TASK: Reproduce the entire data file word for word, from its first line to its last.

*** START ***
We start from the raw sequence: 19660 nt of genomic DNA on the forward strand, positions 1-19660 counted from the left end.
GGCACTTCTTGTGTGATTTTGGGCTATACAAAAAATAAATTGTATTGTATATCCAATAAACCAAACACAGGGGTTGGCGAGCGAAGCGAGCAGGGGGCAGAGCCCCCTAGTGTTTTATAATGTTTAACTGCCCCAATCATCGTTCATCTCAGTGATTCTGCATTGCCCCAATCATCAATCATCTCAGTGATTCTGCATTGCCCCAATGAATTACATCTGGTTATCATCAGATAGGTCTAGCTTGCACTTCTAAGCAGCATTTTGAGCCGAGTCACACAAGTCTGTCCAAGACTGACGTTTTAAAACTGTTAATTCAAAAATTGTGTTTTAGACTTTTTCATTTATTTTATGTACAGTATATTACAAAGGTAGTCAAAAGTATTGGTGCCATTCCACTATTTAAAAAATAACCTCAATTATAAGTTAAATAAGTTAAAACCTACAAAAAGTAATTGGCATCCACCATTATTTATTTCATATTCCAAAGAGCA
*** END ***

We start from the raw sequence: 19660 nt of genomic DNA on the forward strand, positions 1-19660 counted from the left end.
GGCACTTCTTGTGTGATTTTGGGCTATACAAAAAATAAATTGTATTGTATATCCAATAAACCAAACACAGGGGTTGGCGAGCGAAGCGAGCAGGGGGCAGAGCCCCCTAGTGTTTTATAATGTTTAACTGCCCCAATCATCGTTCATCTCAGTGATTCTGCATTGCCCCAATCATCAATCATCTCAGTGATTCTGCATTGCCCCAATGAATTACATCTGGTTATCATCAGATAGGTCTAGCTTGCACTTCTAAGCAGCATTTTGAGCCGAGTCACACAAGTCTGTCCAAGACTGACGTTTTAAAACTGTTAATTCAAAAATTGTGTTTTAGACTTTTTCATTTATTTTATGTACAGTATATTACAAAGGTAGTCAAAAGTATTGGTGCCATTCCACTATTTAAAAAATAACCTCAATTATAAGTTAAATAAGTTAAAACCTACAAAAAGTAATTGGCATCCACCATTATTTATTTCATATTCCAAAGAGCA